“If it’s melted, it’s ruined”; raising awareness for climate change by raising a cool spoonful of a creamy treat. That’s a tall order for Ben and Jerry’s new flavor of ice cream “Save Our Swirled”, which they revealed at the UN climate negotiations in Bonn, Germany in early September. While admirable, and admittedly every bit of positive publicity helps, it ironically belies one of the most serious consequences of climate change – food insecurity for a vast proportion of the world’s population. Acknowledging the critical nature of nutrition to our survival and our absolute dependence upon climate for food production, the UNFCCC established as its objective under Article 2 to stabilize “greenhouse gas concentrations in the atmosphere at a level that would prevent dangerous anthropogenic interference with the climate system …. to ensure that food production is not threatened.”
But a luscious creamery and the UN Executive Secretary aren’t the only significant combination of interests that are going to need to join forces in order to satisfy the mandate set forth in The Rio+20 Declaration and Working Group that prepared the Sustainable Development Goals and the outcome document “The Future We Want”. [Note that food security, nutrition and sustainable agriculture are particularly addressed in paragraphs 108-118.] It is the culmination of those efforts that have just been adopted by the UN’s 2030 Agenda for Sustainable Development in New York this weekend (September 25-27). It calls for all countries and all stakeholders, acting in collaborative partnership, to implement this plan in an integrated, swirled up way; well, the UN officially used the term “indivisible” in paragraph 18. While Sustainable Development Goal 2.4 links food security to climate change by requiring that by 2030 countries have sustainable food production systems and resilient agricultural practices in place that will strengthen capacity for adaptation to climate change, the FAO notes well that “issues related to food and agriculture are comprehensively integrated among the 17 Sustainable Development Goals.” All the ingredients exist in the various SDGs to discover a success recipe for food security.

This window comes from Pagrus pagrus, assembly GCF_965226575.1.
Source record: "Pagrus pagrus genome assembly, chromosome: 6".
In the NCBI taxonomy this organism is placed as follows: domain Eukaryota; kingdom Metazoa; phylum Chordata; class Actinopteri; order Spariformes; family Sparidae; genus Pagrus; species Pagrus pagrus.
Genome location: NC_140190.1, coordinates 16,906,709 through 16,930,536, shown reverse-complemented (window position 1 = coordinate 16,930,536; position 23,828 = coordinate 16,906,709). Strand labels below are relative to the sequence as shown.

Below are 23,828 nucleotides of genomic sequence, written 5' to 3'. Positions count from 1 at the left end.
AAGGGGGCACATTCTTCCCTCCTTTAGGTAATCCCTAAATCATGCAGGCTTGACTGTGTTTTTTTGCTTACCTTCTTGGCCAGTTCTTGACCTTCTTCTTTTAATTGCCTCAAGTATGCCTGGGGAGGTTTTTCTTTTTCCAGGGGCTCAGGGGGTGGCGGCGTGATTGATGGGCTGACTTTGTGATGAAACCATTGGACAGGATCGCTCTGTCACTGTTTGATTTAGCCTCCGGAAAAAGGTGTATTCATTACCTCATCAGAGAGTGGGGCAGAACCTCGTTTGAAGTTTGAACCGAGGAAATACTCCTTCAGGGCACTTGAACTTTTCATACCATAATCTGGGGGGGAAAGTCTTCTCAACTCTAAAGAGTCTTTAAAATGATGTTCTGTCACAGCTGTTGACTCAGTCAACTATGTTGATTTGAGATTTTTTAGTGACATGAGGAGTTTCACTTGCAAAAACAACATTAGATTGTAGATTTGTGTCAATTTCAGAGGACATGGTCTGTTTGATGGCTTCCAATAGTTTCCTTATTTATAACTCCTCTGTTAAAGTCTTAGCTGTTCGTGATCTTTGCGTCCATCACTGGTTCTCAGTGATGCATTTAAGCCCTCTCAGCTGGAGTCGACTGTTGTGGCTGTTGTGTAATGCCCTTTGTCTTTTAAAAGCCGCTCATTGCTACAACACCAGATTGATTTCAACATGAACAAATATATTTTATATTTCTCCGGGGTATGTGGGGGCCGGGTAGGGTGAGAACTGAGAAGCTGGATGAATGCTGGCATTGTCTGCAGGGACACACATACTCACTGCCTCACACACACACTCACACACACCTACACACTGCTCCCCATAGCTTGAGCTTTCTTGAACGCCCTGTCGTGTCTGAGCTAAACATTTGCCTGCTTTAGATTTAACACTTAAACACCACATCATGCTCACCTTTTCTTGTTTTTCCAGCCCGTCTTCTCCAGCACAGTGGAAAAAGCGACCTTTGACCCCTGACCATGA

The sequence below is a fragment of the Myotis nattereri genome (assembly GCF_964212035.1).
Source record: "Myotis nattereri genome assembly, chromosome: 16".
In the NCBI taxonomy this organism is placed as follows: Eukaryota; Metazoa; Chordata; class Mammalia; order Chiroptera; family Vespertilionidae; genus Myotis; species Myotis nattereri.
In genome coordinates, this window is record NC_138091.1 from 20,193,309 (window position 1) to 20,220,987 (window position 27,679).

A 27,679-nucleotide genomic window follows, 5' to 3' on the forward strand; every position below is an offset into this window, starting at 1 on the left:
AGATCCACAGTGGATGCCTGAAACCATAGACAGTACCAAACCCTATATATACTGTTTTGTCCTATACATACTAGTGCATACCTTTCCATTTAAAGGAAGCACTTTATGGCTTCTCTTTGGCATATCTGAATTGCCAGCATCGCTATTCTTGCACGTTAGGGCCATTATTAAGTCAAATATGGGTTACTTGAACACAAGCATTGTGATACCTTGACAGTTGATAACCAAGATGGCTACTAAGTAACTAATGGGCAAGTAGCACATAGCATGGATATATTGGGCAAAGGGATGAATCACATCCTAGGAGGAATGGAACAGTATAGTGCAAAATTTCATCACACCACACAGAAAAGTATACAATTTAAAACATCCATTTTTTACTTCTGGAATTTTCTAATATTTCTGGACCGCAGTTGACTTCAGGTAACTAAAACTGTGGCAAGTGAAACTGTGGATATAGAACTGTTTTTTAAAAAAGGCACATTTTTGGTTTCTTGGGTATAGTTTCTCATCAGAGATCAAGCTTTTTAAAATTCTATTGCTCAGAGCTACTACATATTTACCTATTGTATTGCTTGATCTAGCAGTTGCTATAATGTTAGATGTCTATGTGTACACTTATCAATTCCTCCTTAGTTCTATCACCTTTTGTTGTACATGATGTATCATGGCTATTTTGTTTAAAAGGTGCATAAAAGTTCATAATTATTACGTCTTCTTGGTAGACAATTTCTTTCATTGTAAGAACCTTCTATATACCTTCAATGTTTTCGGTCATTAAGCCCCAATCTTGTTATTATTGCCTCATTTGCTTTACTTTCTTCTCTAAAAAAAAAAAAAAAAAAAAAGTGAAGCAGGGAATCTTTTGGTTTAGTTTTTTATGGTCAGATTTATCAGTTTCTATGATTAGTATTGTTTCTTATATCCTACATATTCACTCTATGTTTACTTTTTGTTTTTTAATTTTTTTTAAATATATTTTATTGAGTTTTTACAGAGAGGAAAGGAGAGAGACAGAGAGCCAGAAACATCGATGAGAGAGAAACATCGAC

“If it’s melted, it’s ruined”. Most often people think about sea level rise or glacial melt when thinking about climate change, but forget about the devastating effects on fisheries. The newly released World Wildlife Fund report indicates that species like tuna, mackerel and bonito may have declined as much as 74% in the last 40 years. Climate change has profound effects on the health of marine food production which can be the mainstay of food security for some populations. SDG 14 addresses the need to “conserve and sustainably use the oceans, seas and marine resources”. Melting polar ice and sea level rise can also affect coastal and low-lying field arability. For rice paddies, a global staple, this will have devastating effects. The world’s food supply is in dire straits with the poorest countries to be hit hardest and soonest. That is the point underscored by the UN Sustainable Development Agenda. All countries and all peoples have a right to food security in order to achieve their full potential.
Perhaps what Ben & Jerry’s newest ice cream flavor teaches us most about climate change and food security is that it will take a mixed balance of many factors to find the proper combination to get the solution right. It wasn’t a straight-forward “vanilla” response from the ice-cream company[i], and so the response for food insecurity will also have to be a multidimensional one. SDG 2 is a broad call to end hunger, achieve food security and improved nutrition and promote sustainable agriculture, but it will will require contributions from a variety of sectors to achieve that goal. Perhaps we need to think in terms of “Common but Differentiated Vulnerabilities” with regard to food insecurity. This appears to be the approach taken by the Global Policy Report: “Where Rain Falls: Climate Change, Food and Livelihood Security, and Migration”. Populations can make “informed, resilience-enhancing decisions” if they are supported by sustainable policies that are adaptable to the local situation. At a time when humanity is facing a migrant / refugee crisis of unprecedented proportions, we cannot allow an exacerbation of the problem due to climate change food insecurity issues. We must address the agricultural adaption strategies where possible to ease the dramatic impacts to attempt to preserve livelihoods.
[i] Indeed it was a Raspberry Ice Cream with Marshmallow & Raspberry Swirls & Dark & White Fudge Ice Cream Cones response! [http://www.benjerry.com/flavors/save-our-swirled-ice-cream]